In season: Village Tavern goes south for a new look
Big changes are in effect this summer for the local Village Tavern, which starting June 1 opted to do away with the pub grub and head down south for a serious restaurant makeover. Now taking on its newest name, the Mountain Bayou, the local spot owns up to the true comfort foods of Louisiana as it aims to turn up the heat this season with good old-fashioned barbecue, po’ boys and gumbo prepared by New Orleans native and local chef inductee Chris Menard.
Donning an inviting new look on the patio with a handcrafted sign, umbrella-shaded tables and a smoker grill for “Sunday Funday” barbecues, cheap brews and live music, the new and improved Mountain Bayou cooks up a handful of bang-for-your-buck dishes loaded with robust flavors and made-from-scratch ingredients — all with the intention to lure in those in search of some mouth-happy front-porch sittin’ this hot summer season.
Breaking from the heat to talk about his newly transformed spot, owner Jason Neilson discussed his partnership with Menard, the purpose behind a garden-fresh menu and plans for future success.
Snowmass Sun: Can you explain the creative process behind Mountain Bayou and how it came to be?
Jason Neilson: Chris Menard (executive chef of Sam’s Smokehouse) and I have been friends for a long time. We came together early this summer to begin a partnership that would marry his native roots in Louisiana and skills in the kitchen with my operation of a locally owned restaurant here in the village. We considered the idea of Southern food to be well received across many palates and built the menu and the name around the concept.
SS: Can you tell me a little bit about your new menu? What items and ingredients are you most proud of so far?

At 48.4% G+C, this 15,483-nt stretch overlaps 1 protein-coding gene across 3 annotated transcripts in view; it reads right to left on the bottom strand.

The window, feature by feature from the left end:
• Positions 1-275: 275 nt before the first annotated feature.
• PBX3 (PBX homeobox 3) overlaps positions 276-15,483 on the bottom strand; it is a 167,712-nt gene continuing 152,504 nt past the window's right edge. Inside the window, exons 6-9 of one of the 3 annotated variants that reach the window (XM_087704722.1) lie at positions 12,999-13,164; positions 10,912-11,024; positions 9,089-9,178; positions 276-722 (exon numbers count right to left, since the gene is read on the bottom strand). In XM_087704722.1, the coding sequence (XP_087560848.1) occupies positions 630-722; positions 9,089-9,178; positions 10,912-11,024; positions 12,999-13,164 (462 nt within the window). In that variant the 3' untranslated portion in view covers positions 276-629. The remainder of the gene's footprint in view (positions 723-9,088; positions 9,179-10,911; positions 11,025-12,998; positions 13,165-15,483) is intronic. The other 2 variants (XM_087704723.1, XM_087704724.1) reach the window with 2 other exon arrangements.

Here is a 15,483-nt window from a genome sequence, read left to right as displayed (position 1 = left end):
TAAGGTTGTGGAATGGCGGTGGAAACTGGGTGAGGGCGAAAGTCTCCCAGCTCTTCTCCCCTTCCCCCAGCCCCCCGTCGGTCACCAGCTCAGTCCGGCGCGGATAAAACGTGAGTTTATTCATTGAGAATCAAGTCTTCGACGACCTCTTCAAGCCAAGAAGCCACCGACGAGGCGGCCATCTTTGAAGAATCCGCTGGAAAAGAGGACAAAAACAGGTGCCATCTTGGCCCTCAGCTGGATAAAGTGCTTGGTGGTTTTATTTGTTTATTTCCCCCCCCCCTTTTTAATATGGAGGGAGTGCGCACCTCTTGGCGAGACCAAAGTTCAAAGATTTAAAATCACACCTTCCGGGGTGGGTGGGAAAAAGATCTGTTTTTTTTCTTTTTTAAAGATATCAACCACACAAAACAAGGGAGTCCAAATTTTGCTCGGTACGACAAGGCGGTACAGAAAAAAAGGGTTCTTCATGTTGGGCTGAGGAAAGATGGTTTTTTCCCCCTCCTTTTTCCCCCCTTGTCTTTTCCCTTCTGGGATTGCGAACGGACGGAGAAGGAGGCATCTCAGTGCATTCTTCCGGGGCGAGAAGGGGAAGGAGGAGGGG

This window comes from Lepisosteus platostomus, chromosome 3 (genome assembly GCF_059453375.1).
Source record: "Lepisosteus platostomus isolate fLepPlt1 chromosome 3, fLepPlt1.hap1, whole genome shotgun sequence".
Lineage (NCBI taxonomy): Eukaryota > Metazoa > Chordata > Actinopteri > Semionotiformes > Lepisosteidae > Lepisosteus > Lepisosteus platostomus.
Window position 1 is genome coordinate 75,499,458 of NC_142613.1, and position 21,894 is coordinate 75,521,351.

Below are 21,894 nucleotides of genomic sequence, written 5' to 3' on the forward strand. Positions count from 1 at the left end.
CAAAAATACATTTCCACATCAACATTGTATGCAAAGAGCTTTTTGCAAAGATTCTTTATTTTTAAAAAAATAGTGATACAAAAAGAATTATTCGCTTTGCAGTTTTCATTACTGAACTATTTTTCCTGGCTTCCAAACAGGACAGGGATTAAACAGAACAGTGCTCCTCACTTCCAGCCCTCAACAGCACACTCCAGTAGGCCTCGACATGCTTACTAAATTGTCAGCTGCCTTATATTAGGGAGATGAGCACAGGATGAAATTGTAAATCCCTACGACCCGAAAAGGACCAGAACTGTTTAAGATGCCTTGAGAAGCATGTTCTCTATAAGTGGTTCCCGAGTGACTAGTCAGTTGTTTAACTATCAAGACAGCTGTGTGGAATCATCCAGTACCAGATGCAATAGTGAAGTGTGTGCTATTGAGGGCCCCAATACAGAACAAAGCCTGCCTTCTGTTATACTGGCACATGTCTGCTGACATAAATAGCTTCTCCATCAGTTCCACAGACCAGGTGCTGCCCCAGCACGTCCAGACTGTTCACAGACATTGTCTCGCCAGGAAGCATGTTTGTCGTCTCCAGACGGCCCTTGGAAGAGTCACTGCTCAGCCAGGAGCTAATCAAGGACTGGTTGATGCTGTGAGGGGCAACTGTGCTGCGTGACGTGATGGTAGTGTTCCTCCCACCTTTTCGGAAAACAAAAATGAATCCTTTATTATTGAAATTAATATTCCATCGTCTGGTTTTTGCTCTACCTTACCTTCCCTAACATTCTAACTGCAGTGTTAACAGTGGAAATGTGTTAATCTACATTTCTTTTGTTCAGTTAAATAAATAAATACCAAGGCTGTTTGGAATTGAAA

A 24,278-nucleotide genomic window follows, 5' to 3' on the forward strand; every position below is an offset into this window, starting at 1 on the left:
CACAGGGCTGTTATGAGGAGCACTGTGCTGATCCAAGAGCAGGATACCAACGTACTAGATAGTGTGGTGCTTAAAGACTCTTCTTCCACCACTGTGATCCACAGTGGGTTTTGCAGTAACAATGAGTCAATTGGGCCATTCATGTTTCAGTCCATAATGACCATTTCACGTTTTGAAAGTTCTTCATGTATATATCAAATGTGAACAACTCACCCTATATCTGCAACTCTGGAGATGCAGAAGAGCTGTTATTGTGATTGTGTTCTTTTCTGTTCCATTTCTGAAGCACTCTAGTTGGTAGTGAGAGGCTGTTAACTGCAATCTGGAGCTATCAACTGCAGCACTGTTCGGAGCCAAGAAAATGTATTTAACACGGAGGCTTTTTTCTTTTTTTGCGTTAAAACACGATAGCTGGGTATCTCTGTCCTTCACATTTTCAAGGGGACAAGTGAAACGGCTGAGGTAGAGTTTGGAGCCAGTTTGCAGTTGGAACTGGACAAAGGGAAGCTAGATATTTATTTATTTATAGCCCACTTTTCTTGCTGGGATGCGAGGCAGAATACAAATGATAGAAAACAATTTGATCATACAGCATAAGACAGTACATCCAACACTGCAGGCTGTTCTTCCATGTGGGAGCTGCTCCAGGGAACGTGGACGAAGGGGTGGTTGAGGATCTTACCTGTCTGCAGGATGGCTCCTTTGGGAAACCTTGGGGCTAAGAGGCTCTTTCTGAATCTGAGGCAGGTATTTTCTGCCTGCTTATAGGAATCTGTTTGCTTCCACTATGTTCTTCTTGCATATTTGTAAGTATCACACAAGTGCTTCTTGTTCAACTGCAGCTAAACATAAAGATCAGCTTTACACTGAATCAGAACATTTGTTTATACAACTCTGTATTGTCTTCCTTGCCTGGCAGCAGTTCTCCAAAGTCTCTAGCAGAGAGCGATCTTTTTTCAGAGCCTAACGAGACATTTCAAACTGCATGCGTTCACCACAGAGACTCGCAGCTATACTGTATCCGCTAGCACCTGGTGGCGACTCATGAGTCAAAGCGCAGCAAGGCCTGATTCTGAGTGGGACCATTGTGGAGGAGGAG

JN: Yes, we have a wide variety of appetizers, salads, sandwiches and large plates. Some of our favorites are the shrimp po’ boy, the catfish po’ boy, pork ribs, barbecue chicken, gumbo and chef Menard’s infamous bread pudding. The bread we use for sandwiches is made daily at the Village Market, and we prepare all of our sauces from scratch. The pork, ribs and chicken are all slow-cooked in-house, and the seafood is all hand-battered.
SS: What kind of clientele do you hope to cater to as you move forward?
JN: With our recipes, we hope to win over the hearts of locals from here to Aspen to downvalley as well as the second-home owners and guests who come to visit. Our portions and prices are great, and our atmosphere allows for guests of all ages to have a great time.
SS: What kind of deals/specials are you running right now?
JN: We are open daily from 11 a.m. to 9 p.m. and offer happy hour 3 to 5 p.m. daily with dollar-off draft beers. Something we just started is “Sunday Funday” each week, where we invite everyone to join us on the patio from 4 to 7 p.m. for barbecue, beers and live music. Most recently we had Dwight Ferren, studio guitar player for Aerosmith back in the ’70s, join us for an afternoon on the patio — he was great.
SS: Have you received any feedback from locals or visitors so far? What, if anything, do you plan on implementing or expanding upon for the future success of Mountain Bayou?
JN: We recently got word that the executive chef of Square Grouper in Aspen came to eat with us — not once but twice — and that makes us feel pretty good. Our food has been really well received by locals so far, especially the catfish po’boy and the pulled-pork sandwich. We hope to expand upon our catering services and also start collaborating with other businesses here at the Snowmass Center to turn our Sunday Funday parties into whole-town block parties.
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The Aspen Camp of the Deaf and Hard of Hearing has received a $5,000 grant from the Rocky Mountain Health Foundation that will help the Old Snowmass camp offer a winter retreat for adults who are deaf or hard of hearing.